Another hiatus from The Pocket of almost 2 weeks. Repeating from the last report – “Even more species are blooming now than two weeks ago.” This time I counted 40 species blooming, including one I don’t recall ever seeing down there before – Crossvine (Bignonia capreolata.) But the show is the massive display of Bent White Trillium (Trillium flexipes) – nearly every plant I saw had an open blossom, and the hillside was covered with them in many places.
Cindy and I headed down to The Pocket at Pigeon Mountain around 4:30 Friday afternoon. I knew the light would be failing on the Shirley Miller Wildflower Trail soon after we arrived, but I was committed for Saturday, and wanted to make sure I was able to make a weekly report on the wildflower status during the spring season. If you’re into watching the seed-formation process, this is a good time for you. There is still an abundance of wildflowers in The Pocket, making a trip absolutely worthwhile, but of the “signature flowers,” Virginia bluebell and wood poppy are past blooming or almost so, and the bent trillium is abundant but in decline. The dominant species in the boardwalk area is probably the wild hyacinth, with the wild geranium still providing a pink splash around much of the trail.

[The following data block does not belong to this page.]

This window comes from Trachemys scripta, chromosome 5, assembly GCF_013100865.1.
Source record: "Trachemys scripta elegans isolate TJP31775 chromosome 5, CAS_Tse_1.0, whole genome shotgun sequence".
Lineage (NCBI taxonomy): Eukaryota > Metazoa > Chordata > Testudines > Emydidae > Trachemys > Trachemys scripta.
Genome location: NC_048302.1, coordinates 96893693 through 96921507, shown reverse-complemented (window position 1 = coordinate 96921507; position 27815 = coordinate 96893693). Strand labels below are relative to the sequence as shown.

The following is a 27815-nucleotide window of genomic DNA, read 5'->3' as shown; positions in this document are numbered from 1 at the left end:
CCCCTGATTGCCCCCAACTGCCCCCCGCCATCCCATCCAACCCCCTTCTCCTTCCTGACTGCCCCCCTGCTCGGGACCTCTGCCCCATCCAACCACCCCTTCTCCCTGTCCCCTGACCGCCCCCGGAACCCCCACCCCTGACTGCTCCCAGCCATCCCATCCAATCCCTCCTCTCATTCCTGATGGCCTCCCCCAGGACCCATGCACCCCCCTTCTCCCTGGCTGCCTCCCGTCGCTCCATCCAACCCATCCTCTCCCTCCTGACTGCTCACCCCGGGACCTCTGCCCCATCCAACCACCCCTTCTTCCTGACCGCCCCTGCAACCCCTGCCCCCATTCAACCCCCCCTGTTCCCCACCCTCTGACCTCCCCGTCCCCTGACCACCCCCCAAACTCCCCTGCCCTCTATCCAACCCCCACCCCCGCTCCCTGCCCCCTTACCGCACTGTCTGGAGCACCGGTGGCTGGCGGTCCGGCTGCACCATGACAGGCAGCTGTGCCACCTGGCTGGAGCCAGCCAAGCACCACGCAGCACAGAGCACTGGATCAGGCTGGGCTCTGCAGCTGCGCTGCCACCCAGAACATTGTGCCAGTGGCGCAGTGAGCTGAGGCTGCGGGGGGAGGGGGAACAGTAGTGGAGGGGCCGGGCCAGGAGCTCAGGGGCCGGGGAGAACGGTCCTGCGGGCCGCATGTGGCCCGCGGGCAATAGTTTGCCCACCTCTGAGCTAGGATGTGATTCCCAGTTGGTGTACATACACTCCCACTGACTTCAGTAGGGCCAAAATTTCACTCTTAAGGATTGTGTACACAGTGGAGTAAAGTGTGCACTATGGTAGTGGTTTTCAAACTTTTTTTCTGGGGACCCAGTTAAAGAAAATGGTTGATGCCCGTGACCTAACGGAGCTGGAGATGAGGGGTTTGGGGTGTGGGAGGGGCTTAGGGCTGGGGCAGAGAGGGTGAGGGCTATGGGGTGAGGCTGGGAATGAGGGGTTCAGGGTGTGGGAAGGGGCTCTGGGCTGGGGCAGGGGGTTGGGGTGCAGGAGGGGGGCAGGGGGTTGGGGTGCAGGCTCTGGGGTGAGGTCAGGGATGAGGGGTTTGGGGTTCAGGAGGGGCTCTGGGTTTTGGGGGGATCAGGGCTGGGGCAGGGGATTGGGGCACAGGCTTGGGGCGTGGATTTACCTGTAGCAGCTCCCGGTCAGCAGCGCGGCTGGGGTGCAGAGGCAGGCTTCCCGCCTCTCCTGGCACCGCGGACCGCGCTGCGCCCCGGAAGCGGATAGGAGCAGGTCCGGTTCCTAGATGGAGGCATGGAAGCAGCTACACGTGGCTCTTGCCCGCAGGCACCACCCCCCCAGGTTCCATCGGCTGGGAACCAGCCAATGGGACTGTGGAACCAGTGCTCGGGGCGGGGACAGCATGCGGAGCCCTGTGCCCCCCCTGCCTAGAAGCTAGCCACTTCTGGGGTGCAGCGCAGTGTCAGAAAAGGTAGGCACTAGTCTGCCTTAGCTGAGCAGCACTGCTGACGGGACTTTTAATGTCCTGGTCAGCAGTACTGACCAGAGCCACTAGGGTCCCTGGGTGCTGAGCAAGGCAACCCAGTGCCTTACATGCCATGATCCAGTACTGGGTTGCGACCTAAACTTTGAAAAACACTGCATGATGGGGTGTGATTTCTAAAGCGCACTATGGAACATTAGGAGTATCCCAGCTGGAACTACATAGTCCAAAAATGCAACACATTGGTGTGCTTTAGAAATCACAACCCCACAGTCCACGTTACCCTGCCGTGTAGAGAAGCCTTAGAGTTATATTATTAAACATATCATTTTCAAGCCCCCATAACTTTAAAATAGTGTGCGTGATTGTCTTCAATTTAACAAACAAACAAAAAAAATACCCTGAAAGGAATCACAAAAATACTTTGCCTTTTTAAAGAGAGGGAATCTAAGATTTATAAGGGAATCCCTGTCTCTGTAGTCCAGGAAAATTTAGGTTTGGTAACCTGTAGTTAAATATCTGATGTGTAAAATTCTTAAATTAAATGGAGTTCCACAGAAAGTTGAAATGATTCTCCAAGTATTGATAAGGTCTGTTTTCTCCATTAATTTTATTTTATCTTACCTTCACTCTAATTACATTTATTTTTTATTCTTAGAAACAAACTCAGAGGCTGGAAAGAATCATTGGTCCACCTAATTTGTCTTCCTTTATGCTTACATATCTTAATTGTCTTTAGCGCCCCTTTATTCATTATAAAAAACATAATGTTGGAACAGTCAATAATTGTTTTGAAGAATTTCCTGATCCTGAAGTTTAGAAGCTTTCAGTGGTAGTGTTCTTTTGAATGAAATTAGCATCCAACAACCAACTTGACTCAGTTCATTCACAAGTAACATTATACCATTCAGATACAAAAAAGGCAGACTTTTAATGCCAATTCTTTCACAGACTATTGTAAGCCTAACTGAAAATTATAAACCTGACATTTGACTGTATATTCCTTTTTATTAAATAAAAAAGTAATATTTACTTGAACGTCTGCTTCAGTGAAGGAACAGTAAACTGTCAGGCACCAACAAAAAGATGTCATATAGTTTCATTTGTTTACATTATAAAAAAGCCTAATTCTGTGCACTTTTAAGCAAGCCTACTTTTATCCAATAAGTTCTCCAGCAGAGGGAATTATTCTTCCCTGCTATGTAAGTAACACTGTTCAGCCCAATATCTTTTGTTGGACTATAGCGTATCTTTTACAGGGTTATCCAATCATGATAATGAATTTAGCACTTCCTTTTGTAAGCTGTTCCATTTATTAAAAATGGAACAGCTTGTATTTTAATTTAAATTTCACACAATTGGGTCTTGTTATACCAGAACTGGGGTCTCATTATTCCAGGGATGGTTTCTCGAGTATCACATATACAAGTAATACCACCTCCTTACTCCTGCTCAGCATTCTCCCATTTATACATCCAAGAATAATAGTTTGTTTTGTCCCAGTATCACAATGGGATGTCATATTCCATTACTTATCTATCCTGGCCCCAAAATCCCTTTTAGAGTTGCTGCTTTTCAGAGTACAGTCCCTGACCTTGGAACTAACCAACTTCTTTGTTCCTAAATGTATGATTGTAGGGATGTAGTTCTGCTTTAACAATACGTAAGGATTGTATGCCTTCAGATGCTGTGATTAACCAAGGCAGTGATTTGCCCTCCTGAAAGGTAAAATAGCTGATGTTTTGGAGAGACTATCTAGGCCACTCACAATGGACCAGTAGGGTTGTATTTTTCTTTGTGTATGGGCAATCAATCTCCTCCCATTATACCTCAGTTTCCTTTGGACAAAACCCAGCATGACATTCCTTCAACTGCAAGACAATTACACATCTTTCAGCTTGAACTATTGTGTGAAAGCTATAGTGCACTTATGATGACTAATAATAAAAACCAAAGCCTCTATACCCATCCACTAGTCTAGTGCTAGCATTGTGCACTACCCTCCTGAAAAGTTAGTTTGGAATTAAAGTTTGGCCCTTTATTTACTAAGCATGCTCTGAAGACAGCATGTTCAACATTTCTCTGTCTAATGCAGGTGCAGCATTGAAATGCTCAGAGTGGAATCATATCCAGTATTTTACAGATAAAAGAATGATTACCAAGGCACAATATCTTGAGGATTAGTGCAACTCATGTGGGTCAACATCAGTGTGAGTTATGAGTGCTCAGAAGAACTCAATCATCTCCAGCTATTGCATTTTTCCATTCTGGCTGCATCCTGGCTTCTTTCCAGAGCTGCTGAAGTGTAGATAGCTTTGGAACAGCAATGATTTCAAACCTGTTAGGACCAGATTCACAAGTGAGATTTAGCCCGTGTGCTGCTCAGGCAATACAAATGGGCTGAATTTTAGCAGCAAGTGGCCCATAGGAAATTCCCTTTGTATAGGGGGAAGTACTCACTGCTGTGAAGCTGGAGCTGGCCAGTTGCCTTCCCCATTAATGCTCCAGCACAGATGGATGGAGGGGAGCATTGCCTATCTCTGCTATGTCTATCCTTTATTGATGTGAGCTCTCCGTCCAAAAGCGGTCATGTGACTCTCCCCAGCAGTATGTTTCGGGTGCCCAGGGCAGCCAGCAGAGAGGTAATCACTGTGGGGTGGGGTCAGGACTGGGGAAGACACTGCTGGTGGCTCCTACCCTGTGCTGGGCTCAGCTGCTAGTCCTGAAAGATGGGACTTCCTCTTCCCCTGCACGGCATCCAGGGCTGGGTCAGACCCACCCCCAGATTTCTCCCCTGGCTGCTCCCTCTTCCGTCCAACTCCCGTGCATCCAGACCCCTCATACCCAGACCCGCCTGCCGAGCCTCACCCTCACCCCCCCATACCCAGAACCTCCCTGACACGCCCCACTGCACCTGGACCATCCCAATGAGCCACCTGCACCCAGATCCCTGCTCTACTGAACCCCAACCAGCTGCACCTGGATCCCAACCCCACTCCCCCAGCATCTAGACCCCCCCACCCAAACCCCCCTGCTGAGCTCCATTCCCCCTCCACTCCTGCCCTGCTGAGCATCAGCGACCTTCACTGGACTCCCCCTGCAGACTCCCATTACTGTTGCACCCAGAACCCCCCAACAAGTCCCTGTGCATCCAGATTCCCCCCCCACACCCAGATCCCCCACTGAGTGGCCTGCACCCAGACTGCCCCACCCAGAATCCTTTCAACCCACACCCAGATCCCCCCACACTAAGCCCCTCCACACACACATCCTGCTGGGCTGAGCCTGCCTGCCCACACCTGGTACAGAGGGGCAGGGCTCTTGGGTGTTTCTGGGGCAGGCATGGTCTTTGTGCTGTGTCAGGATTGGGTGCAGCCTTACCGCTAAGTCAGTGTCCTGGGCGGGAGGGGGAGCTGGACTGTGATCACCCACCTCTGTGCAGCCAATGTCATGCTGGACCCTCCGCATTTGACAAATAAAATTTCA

To avoid crowds like those that were on the Shirley Miller Trail at The Pocket on Pigeon Mountain last week, I headed down there early Saturday morning, arriving at the parking area shortly after 8 AM. The sky was overcast, but the wind was low – a good situation for wildflower photography. My first stop was the dogwood tree beside the parking area.
Due to rain and obligations, it had been 9 days since I’d been down to The Pocket at Pigeon Mountain. Today was the Chattanooga Valley Presbyterian Church’s Keen-agers’ annual (I think) wildflower hike at The Pocket, so at 10 AM I joined the other folks in my age group at the church, and soon we headed on down to Pigeon Mountain. I returned from the hike with 381 photographs; two of them with people in them. After an initial run through the photographs, I’ve deleted about 150 of them; both photos of people remain.
Five days ago I said “a couple more weeks” for the columbine. Down by the creek they are just getting close; one plant is real close to opening up its bloom. But up above the falls on a rock that gets sun most of the day, there was a single columbine blossom adorning that rock. There were a few other surprises along the way. Continue reading